"E-mail and chat aren't really 'replacing' the phone," she explains. "Rather, they are simply added options in kids' portfolio of communications tools. It's not unusual for them to talk on the phone while they are online or watching TV. Or to go online to discuss a video game or e-mail a friend about a phone conversation."
Staying in touch this way comes naturally to teens, she adds. "Unlike adults, they are not in awe of technology. The Internet offers them a unique opportunity to connect with a community of shared interests and to express individuality."
A glance at the e-mail shorthand in use shows that teens' individuality is thriving. Only one teenager interviewed doesn't use e-slang ("It's lame and annoying," says Dawn Rossiter of Connecticut), but others enjoy creating their own shorthand. Favorite expressions include: "Wazup?, lol (laugh out loud), brb (be right back), and pos (parent over shoulder).
Another way kids choose to express their individuality online is by custom-designing greeting cards with text, graphics, animation, and sound. "This kind of message is to e-mail what color TV is to black-and-white," says Tony Levitan, co-founder of E-greetings network, which boasts 350,000 teen clients.
Of course, online chatter isn't always so harmless. Predators sometimes lurk in those chat rooms. And pornographic Internet sites abound. Some parents install software or choose an Internet provider that can monitor, block, and filter certain sites. Others just set limits on their teens' online use, banning them from entering chat rooms or browsing the Net for uses other than homework-related research.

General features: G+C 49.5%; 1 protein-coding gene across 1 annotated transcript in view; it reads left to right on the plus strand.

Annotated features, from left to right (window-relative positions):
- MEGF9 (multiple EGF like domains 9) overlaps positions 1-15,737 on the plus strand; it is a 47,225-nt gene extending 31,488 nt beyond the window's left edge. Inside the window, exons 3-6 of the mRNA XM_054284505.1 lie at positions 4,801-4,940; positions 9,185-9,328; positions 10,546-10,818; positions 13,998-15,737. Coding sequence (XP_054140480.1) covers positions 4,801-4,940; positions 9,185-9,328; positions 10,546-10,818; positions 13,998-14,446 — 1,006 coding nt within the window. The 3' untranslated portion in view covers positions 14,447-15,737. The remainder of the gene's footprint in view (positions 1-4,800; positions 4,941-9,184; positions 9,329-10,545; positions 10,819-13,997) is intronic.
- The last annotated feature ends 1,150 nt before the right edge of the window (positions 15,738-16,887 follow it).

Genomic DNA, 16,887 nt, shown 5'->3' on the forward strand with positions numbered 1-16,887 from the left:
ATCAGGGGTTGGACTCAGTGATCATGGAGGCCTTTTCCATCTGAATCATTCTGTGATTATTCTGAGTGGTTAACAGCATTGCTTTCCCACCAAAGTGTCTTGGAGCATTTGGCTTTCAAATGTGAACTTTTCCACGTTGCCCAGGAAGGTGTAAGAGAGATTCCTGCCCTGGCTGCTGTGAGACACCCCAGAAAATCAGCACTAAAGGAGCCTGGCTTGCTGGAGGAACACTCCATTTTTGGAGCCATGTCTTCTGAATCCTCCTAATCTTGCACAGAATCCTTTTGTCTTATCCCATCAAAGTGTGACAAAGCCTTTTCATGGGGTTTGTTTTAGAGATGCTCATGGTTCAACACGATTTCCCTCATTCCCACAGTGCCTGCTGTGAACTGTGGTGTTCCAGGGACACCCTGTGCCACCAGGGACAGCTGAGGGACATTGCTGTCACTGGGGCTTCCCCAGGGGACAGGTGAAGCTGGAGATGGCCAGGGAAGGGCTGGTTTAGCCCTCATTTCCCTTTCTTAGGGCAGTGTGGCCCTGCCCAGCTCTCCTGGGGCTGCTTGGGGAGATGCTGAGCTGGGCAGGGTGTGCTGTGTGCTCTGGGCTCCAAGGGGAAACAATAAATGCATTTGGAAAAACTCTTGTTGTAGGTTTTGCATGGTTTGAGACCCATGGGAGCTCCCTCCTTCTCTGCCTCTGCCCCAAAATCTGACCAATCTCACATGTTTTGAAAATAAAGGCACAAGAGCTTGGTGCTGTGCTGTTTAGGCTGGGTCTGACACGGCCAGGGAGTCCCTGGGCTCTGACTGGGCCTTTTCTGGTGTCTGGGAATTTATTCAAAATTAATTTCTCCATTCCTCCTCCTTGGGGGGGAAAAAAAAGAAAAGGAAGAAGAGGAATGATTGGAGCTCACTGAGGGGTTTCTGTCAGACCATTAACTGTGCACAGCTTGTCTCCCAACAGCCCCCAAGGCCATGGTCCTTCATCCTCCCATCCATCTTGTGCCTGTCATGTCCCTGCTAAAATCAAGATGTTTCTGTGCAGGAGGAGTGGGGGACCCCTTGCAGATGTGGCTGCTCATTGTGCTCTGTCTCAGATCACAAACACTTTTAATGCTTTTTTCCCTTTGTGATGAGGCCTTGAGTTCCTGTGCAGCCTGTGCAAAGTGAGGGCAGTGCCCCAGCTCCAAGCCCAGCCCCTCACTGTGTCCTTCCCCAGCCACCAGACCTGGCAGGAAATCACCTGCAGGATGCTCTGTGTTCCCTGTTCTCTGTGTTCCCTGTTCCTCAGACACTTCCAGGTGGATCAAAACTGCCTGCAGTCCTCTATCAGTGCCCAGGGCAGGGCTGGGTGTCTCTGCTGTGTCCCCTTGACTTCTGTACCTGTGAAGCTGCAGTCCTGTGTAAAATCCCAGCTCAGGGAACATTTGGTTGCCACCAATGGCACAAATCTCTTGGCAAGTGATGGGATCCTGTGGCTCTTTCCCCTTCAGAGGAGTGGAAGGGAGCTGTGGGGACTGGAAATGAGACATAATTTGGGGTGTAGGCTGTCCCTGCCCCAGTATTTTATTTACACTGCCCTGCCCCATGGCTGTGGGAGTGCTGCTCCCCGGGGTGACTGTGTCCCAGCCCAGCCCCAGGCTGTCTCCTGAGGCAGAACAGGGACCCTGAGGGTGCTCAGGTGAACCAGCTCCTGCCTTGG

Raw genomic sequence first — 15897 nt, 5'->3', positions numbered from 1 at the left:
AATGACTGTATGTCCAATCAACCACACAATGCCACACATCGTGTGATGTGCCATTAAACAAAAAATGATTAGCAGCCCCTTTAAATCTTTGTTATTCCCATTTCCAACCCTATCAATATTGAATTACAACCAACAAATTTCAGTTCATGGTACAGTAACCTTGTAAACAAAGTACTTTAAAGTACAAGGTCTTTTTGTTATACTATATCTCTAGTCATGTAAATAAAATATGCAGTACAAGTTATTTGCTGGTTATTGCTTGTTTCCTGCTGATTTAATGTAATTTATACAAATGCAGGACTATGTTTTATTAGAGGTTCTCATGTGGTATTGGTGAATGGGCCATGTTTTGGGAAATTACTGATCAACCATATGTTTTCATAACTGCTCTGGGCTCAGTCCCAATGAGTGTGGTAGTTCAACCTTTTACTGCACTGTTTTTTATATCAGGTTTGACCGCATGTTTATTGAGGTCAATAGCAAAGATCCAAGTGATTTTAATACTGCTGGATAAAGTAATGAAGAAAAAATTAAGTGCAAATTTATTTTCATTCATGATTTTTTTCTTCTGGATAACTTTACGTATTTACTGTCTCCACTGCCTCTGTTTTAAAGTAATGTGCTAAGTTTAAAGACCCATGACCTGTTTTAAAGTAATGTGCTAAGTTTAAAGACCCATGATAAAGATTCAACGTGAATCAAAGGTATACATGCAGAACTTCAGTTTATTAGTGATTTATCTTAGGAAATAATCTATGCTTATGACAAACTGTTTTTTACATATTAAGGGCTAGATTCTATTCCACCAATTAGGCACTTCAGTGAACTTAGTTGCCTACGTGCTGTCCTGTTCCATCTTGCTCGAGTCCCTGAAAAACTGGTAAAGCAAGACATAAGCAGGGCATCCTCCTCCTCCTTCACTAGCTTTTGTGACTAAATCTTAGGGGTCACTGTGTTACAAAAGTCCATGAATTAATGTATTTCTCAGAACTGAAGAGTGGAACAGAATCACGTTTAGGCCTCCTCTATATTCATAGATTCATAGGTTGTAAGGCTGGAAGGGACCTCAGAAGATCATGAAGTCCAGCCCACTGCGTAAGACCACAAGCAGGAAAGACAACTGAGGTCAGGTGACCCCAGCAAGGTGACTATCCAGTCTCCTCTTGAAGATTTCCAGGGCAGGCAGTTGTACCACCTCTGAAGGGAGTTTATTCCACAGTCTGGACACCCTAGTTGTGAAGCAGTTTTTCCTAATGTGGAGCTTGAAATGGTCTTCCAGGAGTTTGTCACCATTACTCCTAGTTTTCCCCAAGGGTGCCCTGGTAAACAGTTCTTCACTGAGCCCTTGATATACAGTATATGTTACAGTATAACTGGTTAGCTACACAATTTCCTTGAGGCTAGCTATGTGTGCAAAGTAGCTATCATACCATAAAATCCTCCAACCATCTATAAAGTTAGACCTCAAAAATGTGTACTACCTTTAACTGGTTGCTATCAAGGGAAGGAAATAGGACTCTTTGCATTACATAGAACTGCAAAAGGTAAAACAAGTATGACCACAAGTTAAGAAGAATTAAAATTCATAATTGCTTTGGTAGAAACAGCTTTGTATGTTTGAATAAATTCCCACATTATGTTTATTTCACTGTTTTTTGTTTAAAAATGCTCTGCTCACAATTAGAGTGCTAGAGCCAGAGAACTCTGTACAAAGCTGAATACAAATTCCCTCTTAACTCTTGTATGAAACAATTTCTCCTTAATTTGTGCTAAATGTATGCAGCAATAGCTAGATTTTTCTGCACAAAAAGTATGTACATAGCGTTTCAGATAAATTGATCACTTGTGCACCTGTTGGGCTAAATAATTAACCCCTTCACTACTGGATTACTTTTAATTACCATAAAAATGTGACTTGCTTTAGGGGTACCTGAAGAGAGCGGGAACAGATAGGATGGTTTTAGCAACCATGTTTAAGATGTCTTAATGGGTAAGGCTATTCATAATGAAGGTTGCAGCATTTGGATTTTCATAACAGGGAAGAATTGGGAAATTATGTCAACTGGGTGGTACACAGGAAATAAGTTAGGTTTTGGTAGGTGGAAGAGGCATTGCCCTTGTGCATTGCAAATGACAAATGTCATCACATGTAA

"I used to go into chat rooms, but my parents disagreed with the idea," says Journey. "They explained the dangers of hackers and weirdos who pretend to be people they are not. So I just stick to e-mails. I think it's safer."
Dr. LeGagnoux would also suggest that parents spend time online with their children. "If the teen objects too strenuously, suspect something is wrong. Social privacy is a privilege -not a right -for early and mid teens, and it should be earned by responsible behavior."
Many parents see the value of e-mail and they encourage these online pen-pal relationships flourish as long as household limits are respected.
In Los Angeles, Robert Butterworth, the father of a 13-year-old, has noticed a big change in his son since he started e-mailing friends.
"His self-esteem has improved, and he seems to have gotten over his shyness with girls," says Mr. Butterworth. "Paper communication was almost extinct with teens, especially males. E-mail is the best thing since sliced bread."
On average, American teens spend about two hours daily online, which means less time for other activities. Most say homework and chores aren't negotiable; they must be done before turning on the computer.
But in a poll conducted recently by Simmons, a leading market research firm, more than half a million teenage boys polled said they spend less time sleeping because of the Internet, and 1.8 million teens watch less TV.
Teenagers who don't have access to e-mail may be better rested and know more about popular sitcoms, but they often feel left out of a social world they know is zipping along without them.
Some social workers are concerned that the Internet is driving yet another wedge between the haves and the have nots.
Kelley Hynds of Brecksville, Ohio, sums up the sentiment of those who aren't yet wired: "I don't have e-mail. In fact, I don't even know how to use it. The only thing I do know is that I should learn how - and fast."